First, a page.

Today in the lab meeting, Dan Fass will be leading the discussion. The title of his talk is “A Selected Review of N-gram Research and Two Proposals”. Here is a brief description of his talk:
N-grams are widely used in NLP applications such as statistical machine translation, speech recognition, optical character recognition, and spelling correction. Three research groups are notable for developing n-grams that combine lexical and syntactic information of various types. A representation for n-gram information is proposed that attempts to reconcile differences between those n-grams, along with a classification underpinning the proposed representation and others. Potential applications and extensions of the representation are briefly described.
Today in the lab meeting, Golnar will give a talk about Named Entity recognition with LSTM-X. Here is a brief description of her talk: “We will be discussing variations of LSTM tailored for Named Entity recognition and plans for integrating them into GraphNER.”
In the lab meeting tomorrow, Ashkan will give a talk about Real-Time Neural Machine Translation. Here is a brief description of his talk:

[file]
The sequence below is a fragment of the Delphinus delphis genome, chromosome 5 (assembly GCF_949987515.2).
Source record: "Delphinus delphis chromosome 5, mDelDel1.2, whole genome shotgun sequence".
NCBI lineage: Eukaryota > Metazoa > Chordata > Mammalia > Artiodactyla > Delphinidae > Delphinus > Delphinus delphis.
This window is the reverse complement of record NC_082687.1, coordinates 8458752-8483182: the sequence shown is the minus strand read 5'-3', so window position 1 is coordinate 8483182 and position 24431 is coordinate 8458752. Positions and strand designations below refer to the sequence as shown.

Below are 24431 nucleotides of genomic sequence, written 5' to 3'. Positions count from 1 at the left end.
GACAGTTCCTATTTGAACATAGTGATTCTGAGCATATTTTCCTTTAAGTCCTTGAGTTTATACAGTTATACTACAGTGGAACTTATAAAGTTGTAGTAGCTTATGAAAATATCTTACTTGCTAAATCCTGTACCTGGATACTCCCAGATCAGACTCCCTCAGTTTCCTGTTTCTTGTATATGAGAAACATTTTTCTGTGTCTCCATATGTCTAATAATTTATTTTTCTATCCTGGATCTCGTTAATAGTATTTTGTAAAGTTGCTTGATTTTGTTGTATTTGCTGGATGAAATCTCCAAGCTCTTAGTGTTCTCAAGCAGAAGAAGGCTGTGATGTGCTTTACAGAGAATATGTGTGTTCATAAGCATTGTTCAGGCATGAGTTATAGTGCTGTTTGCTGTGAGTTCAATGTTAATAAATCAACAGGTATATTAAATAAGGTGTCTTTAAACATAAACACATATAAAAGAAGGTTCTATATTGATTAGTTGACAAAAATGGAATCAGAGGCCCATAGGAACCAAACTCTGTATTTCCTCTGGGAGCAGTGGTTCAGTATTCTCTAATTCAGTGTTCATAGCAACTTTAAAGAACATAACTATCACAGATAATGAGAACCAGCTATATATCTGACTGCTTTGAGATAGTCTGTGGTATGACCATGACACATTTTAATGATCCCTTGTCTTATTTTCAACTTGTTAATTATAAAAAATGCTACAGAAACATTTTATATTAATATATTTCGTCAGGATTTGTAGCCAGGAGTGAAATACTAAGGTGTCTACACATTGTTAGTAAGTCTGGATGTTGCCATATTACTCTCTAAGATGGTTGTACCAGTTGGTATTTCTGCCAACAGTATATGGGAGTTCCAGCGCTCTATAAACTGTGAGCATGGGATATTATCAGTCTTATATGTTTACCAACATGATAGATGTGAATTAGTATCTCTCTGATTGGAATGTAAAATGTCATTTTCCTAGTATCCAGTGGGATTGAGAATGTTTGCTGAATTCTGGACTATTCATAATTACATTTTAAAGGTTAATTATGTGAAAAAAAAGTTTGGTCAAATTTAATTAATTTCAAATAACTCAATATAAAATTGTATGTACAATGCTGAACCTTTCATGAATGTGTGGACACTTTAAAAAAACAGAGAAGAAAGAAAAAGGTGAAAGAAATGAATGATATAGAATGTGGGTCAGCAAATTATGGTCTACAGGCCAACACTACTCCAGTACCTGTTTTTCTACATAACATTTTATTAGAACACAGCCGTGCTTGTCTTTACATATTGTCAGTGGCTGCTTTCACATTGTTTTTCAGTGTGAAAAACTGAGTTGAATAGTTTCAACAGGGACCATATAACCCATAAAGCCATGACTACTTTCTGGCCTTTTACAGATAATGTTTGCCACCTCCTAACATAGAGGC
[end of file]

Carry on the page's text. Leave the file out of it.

Simultaneous translation differs from a more usual consecutive translation. In simultaneous translation, the objective of a translator, or a translation system, is defined as a combination of quality and delay, as opposed to consecutive translation in which translation quality alone matters. In order to minimize delay while maximizing quality, a simultaneous translator must start generating symbols in a target languages before a full source sentence is received. In our meeting, I will talk about the main Ideas and approaches presented in two novel papers in this area of research. Here’s their links: https://arxiv.org/abs/1606.02012 https://arxiv.org/abs/1610.00388
In the lab meeting today, we will be discussing the following paper: Neubig, Graham, et al. “DyNet: The Dynamic Neural Network Toolkit.” arXiv preprint arXiv:1701.03980 (2017).
In the lab meeting today, Nishant will give a talk about handling Out-of-Vocabulary (OOV) words in Machine Translation. Here is a brief description of his talk:
Out-of-vocabulary (OOV) words - words that appear in the recognition task at hand, but not in the training set - are a ubiquitous and difficult problem in machine translation. Data-driven machine translation systems are able to translate words that have been seen in the training corpora, however translating unseen words is still a bottleneck for even the best performing systems. In general, the amount of parallel data is finite which results in infrequent terms to be absent in the training parallel corpora. This lack of information can potentially produce incomplete, erroneous and disfluent translations. In this discussion, we will investigate the different approaches of handling OOVs in Statistical Machine Translation leading up to Neural Machine Translation.